After an embarrassing performance at my first Elite WORS race, I felt a bit defeated and wasn't sure I belonged in Cat 1. I arrived in Kewaskum expecting to improve on the first race and hoping I'd finish the day feeling like I put in a good effort that was competitive at this level.
I was a little more aggressive at the start of this race and moved up a few spots before entering the singletrack climb up the ski hill. On the first lap I narrowly averted disaster on a fast downhill when my shoes inexplicably unclipped from my pedals simultaneously. I learned quickly that you have very little control over the bike when your only points of contact are two hands and your taint.
I tried to hold back a little bit on the first few laps to avoid bonking. The first three laps were within 3 seconds of each other, so I knew my pacing was good. The last two laps slowed down just a touch, but I held on to get 26th place out of 47 finishers, 11 minutes behind the winner, Brian Matter. Full results are posted here.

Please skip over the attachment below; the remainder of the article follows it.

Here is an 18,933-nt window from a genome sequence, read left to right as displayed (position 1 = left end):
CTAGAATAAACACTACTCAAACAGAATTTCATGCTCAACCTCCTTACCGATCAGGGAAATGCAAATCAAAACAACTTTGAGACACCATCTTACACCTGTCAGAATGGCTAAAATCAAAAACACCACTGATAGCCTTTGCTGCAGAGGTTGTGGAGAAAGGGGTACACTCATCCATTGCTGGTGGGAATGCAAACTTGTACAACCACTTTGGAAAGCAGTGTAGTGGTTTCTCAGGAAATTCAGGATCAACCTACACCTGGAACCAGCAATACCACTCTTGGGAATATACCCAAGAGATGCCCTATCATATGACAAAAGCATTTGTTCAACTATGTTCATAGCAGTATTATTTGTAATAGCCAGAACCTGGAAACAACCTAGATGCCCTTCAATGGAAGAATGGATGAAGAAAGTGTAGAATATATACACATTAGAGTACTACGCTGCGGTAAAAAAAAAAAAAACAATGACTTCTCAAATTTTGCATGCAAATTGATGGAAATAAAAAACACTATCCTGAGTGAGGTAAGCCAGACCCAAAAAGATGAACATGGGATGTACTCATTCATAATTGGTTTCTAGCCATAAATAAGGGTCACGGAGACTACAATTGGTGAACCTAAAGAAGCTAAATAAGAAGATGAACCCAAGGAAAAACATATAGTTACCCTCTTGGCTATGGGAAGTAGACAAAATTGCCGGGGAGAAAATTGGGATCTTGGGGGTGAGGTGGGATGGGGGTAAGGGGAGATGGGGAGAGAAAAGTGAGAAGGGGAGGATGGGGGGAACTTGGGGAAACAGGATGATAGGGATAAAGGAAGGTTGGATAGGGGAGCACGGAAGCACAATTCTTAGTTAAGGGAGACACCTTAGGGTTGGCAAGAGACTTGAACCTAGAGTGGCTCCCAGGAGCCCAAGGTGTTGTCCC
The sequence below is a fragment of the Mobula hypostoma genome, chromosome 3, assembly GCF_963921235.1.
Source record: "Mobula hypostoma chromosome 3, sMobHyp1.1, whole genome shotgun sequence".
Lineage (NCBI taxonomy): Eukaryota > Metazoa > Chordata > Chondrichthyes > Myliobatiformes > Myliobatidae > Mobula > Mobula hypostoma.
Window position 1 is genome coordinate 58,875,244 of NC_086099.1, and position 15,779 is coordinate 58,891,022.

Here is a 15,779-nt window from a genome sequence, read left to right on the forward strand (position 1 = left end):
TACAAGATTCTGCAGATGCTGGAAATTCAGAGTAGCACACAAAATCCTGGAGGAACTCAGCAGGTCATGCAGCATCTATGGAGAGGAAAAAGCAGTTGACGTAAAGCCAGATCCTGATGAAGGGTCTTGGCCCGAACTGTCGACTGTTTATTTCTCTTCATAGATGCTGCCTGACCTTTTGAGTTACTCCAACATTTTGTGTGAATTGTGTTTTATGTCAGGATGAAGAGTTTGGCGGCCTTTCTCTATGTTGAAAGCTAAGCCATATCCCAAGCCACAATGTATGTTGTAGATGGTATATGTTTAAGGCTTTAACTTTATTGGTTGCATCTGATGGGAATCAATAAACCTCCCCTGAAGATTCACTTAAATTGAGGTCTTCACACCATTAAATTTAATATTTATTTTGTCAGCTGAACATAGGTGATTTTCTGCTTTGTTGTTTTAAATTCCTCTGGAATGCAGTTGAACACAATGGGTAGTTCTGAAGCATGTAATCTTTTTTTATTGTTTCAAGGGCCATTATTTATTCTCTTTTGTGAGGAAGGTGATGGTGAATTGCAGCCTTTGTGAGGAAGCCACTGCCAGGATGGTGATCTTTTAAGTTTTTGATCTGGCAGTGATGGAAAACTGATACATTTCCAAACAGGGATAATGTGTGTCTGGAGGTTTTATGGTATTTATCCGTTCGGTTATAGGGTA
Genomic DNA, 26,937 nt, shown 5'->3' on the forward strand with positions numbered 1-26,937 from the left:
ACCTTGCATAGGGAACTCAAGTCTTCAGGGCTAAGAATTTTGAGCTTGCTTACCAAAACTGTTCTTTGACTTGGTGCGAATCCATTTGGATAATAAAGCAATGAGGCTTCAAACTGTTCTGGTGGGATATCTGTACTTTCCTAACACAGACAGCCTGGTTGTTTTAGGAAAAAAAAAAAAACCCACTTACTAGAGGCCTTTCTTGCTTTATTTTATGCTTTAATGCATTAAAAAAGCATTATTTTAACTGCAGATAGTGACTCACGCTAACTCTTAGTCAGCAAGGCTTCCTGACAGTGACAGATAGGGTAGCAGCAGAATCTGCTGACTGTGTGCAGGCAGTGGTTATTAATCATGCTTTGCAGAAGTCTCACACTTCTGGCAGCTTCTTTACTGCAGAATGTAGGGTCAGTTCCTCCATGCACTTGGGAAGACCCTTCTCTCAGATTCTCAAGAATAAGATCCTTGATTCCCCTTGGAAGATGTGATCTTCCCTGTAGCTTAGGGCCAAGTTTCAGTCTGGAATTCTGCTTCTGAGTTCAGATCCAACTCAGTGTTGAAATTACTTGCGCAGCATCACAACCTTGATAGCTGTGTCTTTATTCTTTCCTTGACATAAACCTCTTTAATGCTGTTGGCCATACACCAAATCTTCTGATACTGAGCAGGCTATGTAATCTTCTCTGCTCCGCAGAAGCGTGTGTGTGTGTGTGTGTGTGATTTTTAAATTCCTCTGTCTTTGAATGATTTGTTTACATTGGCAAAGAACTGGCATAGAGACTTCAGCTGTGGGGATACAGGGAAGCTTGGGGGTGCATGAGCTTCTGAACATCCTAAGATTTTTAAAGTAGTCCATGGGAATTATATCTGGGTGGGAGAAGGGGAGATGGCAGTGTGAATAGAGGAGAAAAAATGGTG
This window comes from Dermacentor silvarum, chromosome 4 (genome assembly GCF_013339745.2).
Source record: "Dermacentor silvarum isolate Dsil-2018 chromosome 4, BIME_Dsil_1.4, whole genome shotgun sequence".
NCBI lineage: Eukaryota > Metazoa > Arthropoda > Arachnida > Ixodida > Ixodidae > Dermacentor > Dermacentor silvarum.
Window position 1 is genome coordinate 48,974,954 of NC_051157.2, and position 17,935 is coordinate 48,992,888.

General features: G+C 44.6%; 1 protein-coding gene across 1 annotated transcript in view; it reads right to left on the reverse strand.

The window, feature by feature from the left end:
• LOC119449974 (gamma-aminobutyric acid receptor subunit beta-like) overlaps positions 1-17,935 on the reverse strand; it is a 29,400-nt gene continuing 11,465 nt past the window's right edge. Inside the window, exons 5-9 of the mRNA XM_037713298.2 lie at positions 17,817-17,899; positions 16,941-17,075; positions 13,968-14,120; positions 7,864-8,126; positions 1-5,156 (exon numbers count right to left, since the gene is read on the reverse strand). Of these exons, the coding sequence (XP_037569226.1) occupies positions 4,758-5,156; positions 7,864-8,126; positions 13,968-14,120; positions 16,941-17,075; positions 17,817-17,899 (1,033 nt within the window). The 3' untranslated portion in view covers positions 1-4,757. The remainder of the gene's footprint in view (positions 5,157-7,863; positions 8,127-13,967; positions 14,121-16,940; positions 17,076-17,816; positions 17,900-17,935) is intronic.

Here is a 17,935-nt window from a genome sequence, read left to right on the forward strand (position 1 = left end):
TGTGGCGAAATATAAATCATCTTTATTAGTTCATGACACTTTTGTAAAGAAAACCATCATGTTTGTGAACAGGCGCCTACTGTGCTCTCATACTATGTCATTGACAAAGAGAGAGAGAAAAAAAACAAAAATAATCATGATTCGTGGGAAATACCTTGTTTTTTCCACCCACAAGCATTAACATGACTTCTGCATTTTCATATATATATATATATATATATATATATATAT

I rode hard, didn't bonk, felt good and improved my results as measured both by overall placing and % time back from the winner. The improvement is encouraging, but I am still shooting for a top 20. It is within reach, but I need to get myself in better position in the starting chute and ride quite a bit faster.
Tuesday, July 21, 2009
During a 12 hour race you have no time for rest. This picture truly represents fast food. Thank you to my sponsor, Culver's, for the well needed nutrition. (Check out my right hand, chicken sandwich).
A huge thank you to my parents who were there to support me. Without them it would have not been possible to stay on the bike as long as I did. Thank you for your love and support.